Marziyeh Farsia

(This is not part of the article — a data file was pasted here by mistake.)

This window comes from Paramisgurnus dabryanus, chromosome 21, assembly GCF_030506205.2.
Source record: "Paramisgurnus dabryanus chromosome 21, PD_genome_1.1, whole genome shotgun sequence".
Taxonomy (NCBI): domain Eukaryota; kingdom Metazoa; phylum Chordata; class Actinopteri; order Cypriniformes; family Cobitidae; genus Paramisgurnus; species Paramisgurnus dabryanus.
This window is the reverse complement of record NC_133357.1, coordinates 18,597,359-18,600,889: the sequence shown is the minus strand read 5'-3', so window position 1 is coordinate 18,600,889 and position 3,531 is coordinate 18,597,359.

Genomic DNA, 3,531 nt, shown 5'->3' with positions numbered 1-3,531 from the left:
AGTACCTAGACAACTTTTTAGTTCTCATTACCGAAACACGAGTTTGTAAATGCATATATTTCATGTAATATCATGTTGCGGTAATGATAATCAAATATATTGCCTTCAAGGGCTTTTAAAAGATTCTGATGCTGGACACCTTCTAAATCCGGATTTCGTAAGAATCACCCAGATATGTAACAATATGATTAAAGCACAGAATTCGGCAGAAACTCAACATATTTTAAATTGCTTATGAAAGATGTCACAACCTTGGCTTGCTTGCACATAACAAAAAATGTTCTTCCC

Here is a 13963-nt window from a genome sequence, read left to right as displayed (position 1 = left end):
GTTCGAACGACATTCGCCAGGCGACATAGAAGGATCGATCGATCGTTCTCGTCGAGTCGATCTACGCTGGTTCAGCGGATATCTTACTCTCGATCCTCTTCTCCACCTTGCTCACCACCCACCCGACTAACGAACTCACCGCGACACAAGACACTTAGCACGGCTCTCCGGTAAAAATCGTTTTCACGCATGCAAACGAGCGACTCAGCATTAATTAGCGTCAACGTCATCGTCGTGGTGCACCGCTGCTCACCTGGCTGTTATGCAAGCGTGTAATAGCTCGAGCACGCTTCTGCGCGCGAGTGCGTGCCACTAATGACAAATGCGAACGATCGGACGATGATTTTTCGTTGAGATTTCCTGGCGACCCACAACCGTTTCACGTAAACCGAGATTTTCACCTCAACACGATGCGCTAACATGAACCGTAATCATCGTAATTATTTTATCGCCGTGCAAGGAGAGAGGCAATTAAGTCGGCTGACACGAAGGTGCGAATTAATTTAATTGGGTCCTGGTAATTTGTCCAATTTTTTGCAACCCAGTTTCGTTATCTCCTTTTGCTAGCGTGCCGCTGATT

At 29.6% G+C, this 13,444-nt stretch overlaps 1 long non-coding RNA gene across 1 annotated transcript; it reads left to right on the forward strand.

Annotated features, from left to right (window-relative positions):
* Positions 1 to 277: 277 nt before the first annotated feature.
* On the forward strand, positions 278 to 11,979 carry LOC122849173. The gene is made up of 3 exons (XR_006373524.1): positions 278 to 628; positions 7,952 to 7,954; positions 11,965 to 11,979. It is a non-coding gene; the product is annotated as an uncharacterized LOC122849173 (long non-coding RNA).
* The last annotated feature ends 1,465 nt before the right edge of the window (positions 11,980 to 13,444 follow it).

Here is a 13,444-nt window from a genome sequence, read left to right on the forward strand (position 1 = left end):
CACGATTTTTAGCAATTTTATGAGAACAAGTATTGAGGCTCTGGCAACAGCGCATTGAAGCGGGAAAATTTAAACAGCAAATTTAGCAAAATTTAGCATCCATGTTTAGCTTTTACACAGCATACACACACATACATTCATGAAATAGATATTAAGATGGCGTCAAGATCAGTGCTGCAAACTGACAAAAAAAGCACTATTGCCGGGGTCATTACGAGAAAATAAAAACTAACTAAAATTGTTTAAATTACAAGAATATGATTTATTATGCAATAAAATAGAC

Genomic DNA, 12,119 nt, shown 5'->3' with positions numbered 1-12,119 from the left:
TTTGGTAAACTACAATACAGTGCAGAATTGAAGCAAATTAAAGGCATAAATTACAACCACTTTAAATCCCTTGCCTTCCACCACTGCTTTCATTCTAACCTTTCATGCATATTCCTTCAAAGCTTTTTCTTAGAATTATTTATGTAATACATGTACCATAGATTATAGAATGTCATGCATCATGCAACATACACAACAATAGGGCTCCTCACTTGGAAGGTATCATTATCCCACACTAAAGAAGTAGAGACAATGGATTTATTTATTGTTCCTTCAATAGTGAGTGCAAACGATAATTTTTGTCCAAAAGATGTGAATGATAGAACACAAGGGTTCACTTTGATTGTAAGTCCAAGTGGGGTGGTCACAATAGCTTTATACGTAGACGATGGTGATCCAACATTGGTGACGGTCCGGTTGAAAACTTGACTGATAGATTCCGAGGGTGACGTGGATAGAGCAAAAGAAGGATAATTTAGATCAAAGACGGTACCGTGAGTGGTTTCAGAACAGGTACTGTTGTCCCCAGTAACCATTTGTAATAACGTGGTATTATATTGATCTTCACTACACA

Marziyeh Farsia, Farzin Abdollahib, Amin Salehic, Shiva Ghasemid 1-Former MSc Student of Horticultural Science Department, Faculty of Agriculture and Natural Resources, University of Hormozgan. HYPERLINK [email protected] [email protected] 2-Assistant Professor of Horticultural Science Department, Faculty of Agriculture and Natural Resources, University of Hormozgan (Correspondence Author). HYPERLINK [email protected] [email protected] 3- Associate Professor of Department of Agronomy and Plant Breeding, Faculty of Agriculture, Yasuj University. HYPERLINK [email protected] [email protected] 4- Instructor of Horticulture Crops Research Department, Qazvin Agricultural and Natural Resources Research and Education Center, Agricultural Research, Education and Extension Organization (AREEO), Qazvin, Iran. HYPERLINK [email protected] [email protected] Declarations of interest none. Abstract Key words Essential oil yield and percent, monoterpene hydrocarbons, oxygenated monoterpenes, water stress 1. Introduction Medicinal and aromatic plants are important in terms of their flavors and medicinal and pharmaceutical properties, along with human consumption, feeding animals and ornamental uses (De Feo et al., 2005). A large number of these species belong to the family Lamiaceae, and within this family, marjoram (Origanum majorana L.) is economically important (Omidbaigi and Bastan, 2005). Marjoram grows wildly in the region of the Mediterranean Sea, India and Middle East. It is also cultivated in gardens and fields in many European, Asian and North American countries for consumption and pharmaceutical purposes (Nowak and Ogonowski, 2010). The oil is used in perfumery for its spicy herbaceous notes (Vera and Chang-Ming, 1999). The buds and flowers are oil-richest, leaves contain less, and the stems carry only trace amounts (Nowak and Ogonowski, 2010). The composition of oils from various marjoram species has previously been investigated (Novak and Ogonowski, 2010 Omidbaigi and Bastan, 2005 Vera and Chang-Ming, 1999 Hornok, 1993). The species is frequently used as a carminative, expectorant, stimulant, tonic, antiviral, and antifungal agent among other medical applications (Charles 2012 Mozafarian, 2012). Although different chemical compounds have been isolated from wild marjoram (Origanum vulgare L.), only the essential oil is considered the most commercially important natural product, displaying the main biological activities (Morshedloo et al., 2017). Drought is the main abiotic stressor around the world and drastically reduces crop yields by affecting plant morphology, physiology and biochemistry. It destructively influences the capability to meet food demands of an ever-increasing global population (Tester and Langridge, 2010). Water deficit in plants may cause physiological disorders, such as a reduction in photosynthesis and transpiration (Sarker et al., 2005), and there are many studies in the case of medicinal plants that show water stress may cause significant changes in the yield and composition of essential oils. For example, water deficit decreases the oil yield and changes the oil composition of wild marjoram, thymus (Thymus carmanicus), Parsley (Petroselinum crispum Mill. Nym. ex A.W. Hill), rosemary (Rosmarinus officinalis L) and anise (Pimpinella anisum L.) (Morshedloo et al., 2017 Bahreininejad et al., 2014 Petropoulos et al., 2008 Singh and Ramesh, 2000 Zehtab-Salmasi et al., 2001). In recent years, scientists have been looking for new alternatives to conventional methods for plant protection, and simultaneously for improvements in health properties and bioactive compound content. One of these methods is elicitation, which is induction of natural plant resistance mechanisms using biotic or abiotic factors. Elicitation can be an important strategy towards obtaining improved production of plant secondary metabolites in vivo (Hussain et al., 2012). It has been reported that plant hormones such as jasmonic acid and methyl jasmonic acid (MeJA), are potent elicitors and/or signaling agents and play a key role in plant growth and development they are also involved in stress responses in plants (Zhao et al., 2005). Some studies have suggested that exogenous application of these compounds under normal and stressful conditions improved the levels of phytochemicals and secondary metabolites in some crops, including medicinal crops (Andrys et al., 2017 Ghasemi Pirbalouti et al., 2014 Hamedi et al., 2014 Kim et al., 2006 Malekpoor et al., 2015 Miranshahi and Sayyari, 2016 Zhao et al., 2005 Zlotek et al., 2014). Since the effects of MeJA on essential oil content and composition of marjoram (Origanum majorana L.) have not yet been reported under water stress conditions, the objective of this study was to evaluate the effects of two different MeJA concentrations on essential oil content and responses of oil composition changes under three water deficit conditions. 2. Materials and Methods Study site and experimental design This study was conducted at the research greenhouse of Faculty of Agriculture and Natural Resources of University of Hormozgan, Bandar Abbas, Iran, during the period between 2014 and 2015. The marjoram seeds were provided from seed gene bank at the Forest and Rangeland Research Institute in Tehran, Iran. Twenty-five uniform marjoram seed sets were sown on 12 November 2014 in 6 L plastic pots filled with a thoroughly mixed 211 ratio of sieved field soil, sand, and leaf mold. The pots were kept in a greenhouse at a temperature varying between 25 and 27C during the day and between 18 and 22C during the night and photoperiod varying between 12 and 14 h in days, 10 and 12 h at night. The relative humidity of the greenhouse was kept constant by about 40. Gravimetric soil water content at field capacity (FC) and permanent wilting point (PWP) that estimated with pressure plate apparatus were 19.1 and 4.4 respectively. Fourteen days after seedling emergence, plants were thinned and 10 vigorous plants remained in each pot. 2.2 Plant weight, essential oil yield and percentage measurement At 25 February 2015, in the flowering stage (10 days after forth spray of MeJA), total plants of each pot were removed. After determination of fresh weight, plant samples were air-dried at room temperature and then total shoot (above ground) dry weight and essential oil percentage (EO) were measured. Fresh and dry weight were measured as weight per plant. EO was determined on a dry weight basis from 50 g of air-dried herb harvested from each pot. Air-dried shoot of the marjoram were subjected to hydrodistillation for 3 h with a Clevenger-type apparatus according to the procedures of Kulisic et al. (2004). To calculate the EO yield (mg plant-1), multiplication of EO percent in plant dry weight was used. In order to perform essential oil composition analysis, the oil was dried over anhydrous sodium sulfate and stored in sealed vial at -18 C before analysis. 2.3 Determination of essential oil composition 2.4 Statistical analysis A one-way analysis of variance (ANOVA) was performed between treatment samples in a completely randomized design in three replications. The data were subjected to analysis of variance at 5 level of significance using SAS software (SAS Institute, 2003). Significant levels of differences for all measured traits were calculated and means were compared by the LSD test at P 0.05. 3. Results and Discussions 3.1 Effect of water deficit on plant weight, essential oil percentage and essential oil yield Severe water deficit significantly decreased fresh and dry weight of marjoram 14.4 and 15.1, respectively, when compared with the control treatment. However, moderate water deficit had no significant effect on these traits (Table 1). Similar to these results, some studies indicated that water deficit reduced plant growth and biomass in oregano (Oreganum vulgare) (Morshedloo et al., 2017 Said-Al Ahl and Hussein, 2010). It seems that biomass reduction under water deficit conditions is as adaptive strategy to limit the effects of water stress on plant cells and survival under stress conditions (Yadav et al., 2014 Farooq et al., 2009). Furthermore, under water deficit conditions the biomass reduction may be due to a decrease in photosynthesis (Shao et al., 2008), lower availability of sufficient moisture around the root and, therefore, lower water and nutrient absorption, leading to decreased plant biomass (Singh et al., 1997) The EO of marjoram increased significantly about 9.18 and 10.20 under moderate and severe water deficit, respectively, compared to control However, there was no significant difference between the water conditions (Table 1). In confirming these results, Morshedlo et al. (2017), Miranshahi and Sayyari (2016), and Bahreininejad et al. (2014) reported that water stress caused significant increase in EO in oregano, summer savory and thyme, respectively. Stressful environments can stimulate essential oil production (Sangwan et al., 2001). This stimulation of essential oil production might be due to increase in density of the glandular trichomes producing essential oil on the leaf tissue, resulting in the increase in amount of essential oil accumulation per unit of leaf tissue (Delfine et al., 2005). The highest (20.3 mg plant-1) and lowest (17.1 mg plant-1) EO yield were obtained in moderate and severe water stress condition, respectively (Table 1). Moderate water deficit level has significantly higher EO yield than severe water deficit (18.3). This may be because of higher dry weight and EO in moderate water deficit in comparison with severe water deficit (Table 1). In agreement with our results, Shokrani et al. (2012) and Baher et al. (2002) reported an increase in essential oil content and yield in calendula (Calendula officinalis) and savory (Satureja hortensis) with increasing water stress severity and higher yield of essential oil obtained from mild water stress, respectively. In contrast with these results, Bahreininejad et al. (2014) showed that water deficit significantly decreased oil yield about 43.0 in thyme. Furthermore, some studies indicate that irrigation regime had no significant effect on EO yield in aromatic plants (Jordan et al., 2003 Khazaie et al., 2008). In general, moisture deficit increases the essential oil content of more medicinal and aromatic plants, because in case of stress, more metabolites are produced in the plants and substances prevent oxidization in the cells. Essential oil helps plant to adopt easier to the environmental stress conditions (Turtola et al., 2003). Table 1. Effects of water deficit on fresh and dry weight, essential oil percentage and yield of marjoram plants a. Water deficit Fresh weight (g plant-1)Dry weight (g plant-1) EO EO yield (mg plant-1) Control b7.87 a1.86 a0.98 b18.2 bModerate7.75 a1.90 a1.07 a20.3 aSevere6.74 b1.58 b1.08 a17.1 bLSD1. In each column, the means with at least one similar letter do not differ significantly (P 0.05). b Control, moderate and severe, represent pots irrigated when gravimetric soil water contents were 100, 75 and 50 FC, respectively. 3.2 Effect of MeJA on plant weight, essential oil percentage and essential oil yield This study indicated that MeJA did not have a significant effect on fresh and dry weight of marjoram. However, it should be noted that the use of MeJA caused a negative effect and decrease in these traits slightly (Table 2). Contrary to these results, Zlotek et al., 2016 and Miranshahi and Sayyari (2016) reported that there was positive effect of the jasmonic acid (JA) and MeJA elicitation on the growth and yield parameters of the thyme (Ocimum basilicum L.) and summer savory (Satureja hortensis), respectively. Similar to our results, some researchers reported that foliar application of jasmonic acid (JA) had no significant effects on thyme (Zlotek et al., 2016 Alavi-Samani et al., 2015) and st. Johns Wort (Hypericum perforatum L.) growth parameters and plant growth indices (Hamedi et al., 2014). It is concluded that the influence of JA elicitation on plant growth may depend on plant condition, the elicitor type and dose (Zlotek et al., 2016). Table 2. Effects of MeJA on fresh and dry weight, essential oil percentage and yield of marjoram plants a. MeJA 3.3 Effect of water deficit and MeJA interaction on plant weight, essential oil percentage and essential oil yield In most cases, MeJA decreased EO and EO yield (Table 3). This negative effect was more obvious under moderate water deficit, so that under this condition, application of MeJA causes significant reductions in EO and EO yield of about 16.9 and 12.0, respectively (Table 3). These results indicate that under moderate stress condition, although there was elicitation effect of MeJA on the fresh and dry weight, because EO decreased significantly EO yield also decreased significantly. Contrary to our results, some studies have reported that with application of MeJA or JA under non-stress and stress conditions, EO and EO yield of some medicinal and aromatic plants increased (Andrys et al., 2017 Miranshahi and sayyari, 2016 Zlotek et al., 2016 Malekpoor et al., 2015). The essential oil production depends not only on genetic factors, but also on environmental factors. Plant growth regulators can change essential oil content through affecting plant growth, essential oil biosynthesis, and the number of oil storage structures. On the other hand, the time of exogenous application and kind of growth regulators can affect essential oil content (Sharafzadeh, 2011). Table 3. Effects of water deficit and MeJA interaction on fresh and dry weight, essential oil percentage and yield of marjoram plants a. Water deficit MeJA b Control, moderate and severe, represent pots irrigated when gravimetric soil water contents were 100, 75 and 50 FC, respectively. 3.4 Marjoram essential oil composition 3.5 Effect of water deficit on chemical compositions of marjoram essential oil 3.6 Effect of water deficit and MeJA interaction on chemical compositions of marjoram essential oil Table 5. Effects of water deficit on essential oil composition of marjorama. b Control, moderate and severe, represent pots irrigated when gravimetric soil water contents were 100, 75 and 50 FC, respectively. Table 6. Effects of MeJA on essential oil composition of marjorama. b Control, moderate and severe, represent pots irrigated when gravimetric soil water contents were 100, 75 and 50 FC, respectively. 4. Conclusion Nowadays, drought stress significantly decreased crops yield in Iran. Therefore, to decrease hazardous effects of drought stress recently new approaches such as cultivation of crop species, including medicinal plants, with low water requirements and application of strategies (including plant hormones like MeJA application as an elicitor) that improve their physiological traits and change EO composition in water deficit conditions are mentioned. Results of our study indicated that severe water deficit decreased plant fresh and dry weight and essential oil (EO) yield of marjoram. When water deficit level increased moderately, EO production increased so that maximum EO and yield were observed in moderate water deficit and under severe water deficit conditions these traits decreased significantly. Although water deficit could not change marjoram essential oil components, but when MeJA was applied marjoram essential oil composition changed. So that with increasing in water deficit level, MeJA could decrease monoterpene hydrocarbons components content, however, under this condition oxygenated monoterpenes increased. As a result, when MeJA was applied under severe water deficit, signs of drought stress were limited. This may be due to elicitor role of MeJA in stimulating oxygenated monoterpenes production and, therefore, improved essential oil production under water stress conditions. It can be concluded that the effect of environmental stresses, including water stress, on essential oil yield of aromatic plants depend on the level and duration of stress, species and environmental conditions. Founding This work was founded by Research Deputy of University of Hormozgan in the form of Faculty members research grant. Acknowledgements Authors would like to thank the staff of plant physiology laboratory at the University of Hormozgan for their cooperation and support with this study. References Adams, R.P., 1995. 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